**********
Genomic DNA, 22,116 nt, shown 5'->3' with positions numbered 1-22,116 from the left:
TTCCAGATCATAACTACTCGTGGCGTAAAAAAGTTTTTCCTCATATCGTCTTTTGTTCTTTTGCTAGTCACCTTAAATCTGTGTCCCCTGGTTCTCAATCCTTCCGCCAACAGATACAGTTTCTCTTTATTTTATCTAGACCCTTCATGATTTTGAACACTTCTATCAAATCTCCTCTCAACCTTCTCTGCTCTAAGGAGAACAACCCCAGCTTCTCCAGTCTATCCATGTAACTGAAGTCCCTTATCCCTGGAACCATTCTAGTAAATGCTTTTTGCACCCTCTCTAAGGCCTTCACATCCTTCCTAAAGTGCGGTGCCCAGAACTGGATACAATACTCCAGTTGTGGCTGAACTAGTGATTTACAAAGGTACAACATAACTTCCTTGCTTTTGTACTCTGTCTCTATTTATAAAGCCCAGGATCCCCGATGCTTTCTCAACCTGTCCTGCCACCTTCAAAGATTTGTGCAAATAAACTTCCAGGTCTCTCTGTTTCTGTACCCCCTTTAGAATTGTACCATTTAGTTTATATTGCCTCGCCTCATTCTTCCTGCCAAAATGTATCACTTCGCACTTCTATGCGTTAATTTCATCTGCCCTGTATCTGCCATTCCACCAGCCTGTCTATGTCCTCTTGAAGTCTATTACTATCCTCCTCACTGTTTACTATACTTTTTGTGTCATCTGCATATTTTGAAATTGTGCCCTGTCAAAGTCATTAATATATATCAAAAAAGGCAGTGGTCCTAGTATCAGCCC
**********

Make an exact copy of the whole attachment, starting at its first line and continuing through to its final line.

Genomic DNA, 22,116 nt, shown 5'->3' with positions numbered 1-22,116 from the left:
TTCCAGATCATAACTACTCGTGGCGTAAAAAAGTTTTTCCTCATATCGTCTTTTGTTCTTTTGCTAGTCACCTTAAATCTGTGTCCCCTGGTTCTCAATCCTTCCGCCAACAGATACAGTTTCTCTTTATTTTATCTAGACCCTTCATGATTTTGAACACTTCTATCAAATCTCCTCTCAACCTTCTCTGCTCTAAGGAGAACAACCCCAGCTTCTCCAGTCTATCCATGTAACTGAAGTCCCTTATCCCTGGAACCATTCTAGTAAATGCTTTTTGCACCCTCTCTAAGGCCTTCACATCCTTCCTAAAGTGCGGTGCCCAGAACTGGATACAATACTCCAGTTGTGGCTGAACTAGTGATTTACAAAGGTACAACATAACTTCCTTGCTTTTGTACTCTGTCTCTATTTATAAAGCCCAGGATCCCCGATGCTTTCTCAACCTGTCCTGCCACCTTCAAAGATTTGTGCAAATAAACTTCCAGGTCTCTCTGTTTCTGTACCCCCTTTAGAATTGTACCATTTAGTTTATATTGCCTCGCCTCATTCTTCCTGCCAAAATGTATCACTTCGCACTTCTATGCGTTAATTTCATCTGCCCTGTATCTGCCATTCCACCAGCCTGTCTATGTCCTCTTGAAGTCTATTACTATCCTCCTCACTGTTTACTATACTTTTTGTGTCATCTGCATATTTTGAAATTGTGCCCTGTCAAAGTCATTAATATATATCAAAAAAGGCAGTGGTCCTAGTATCAGCCC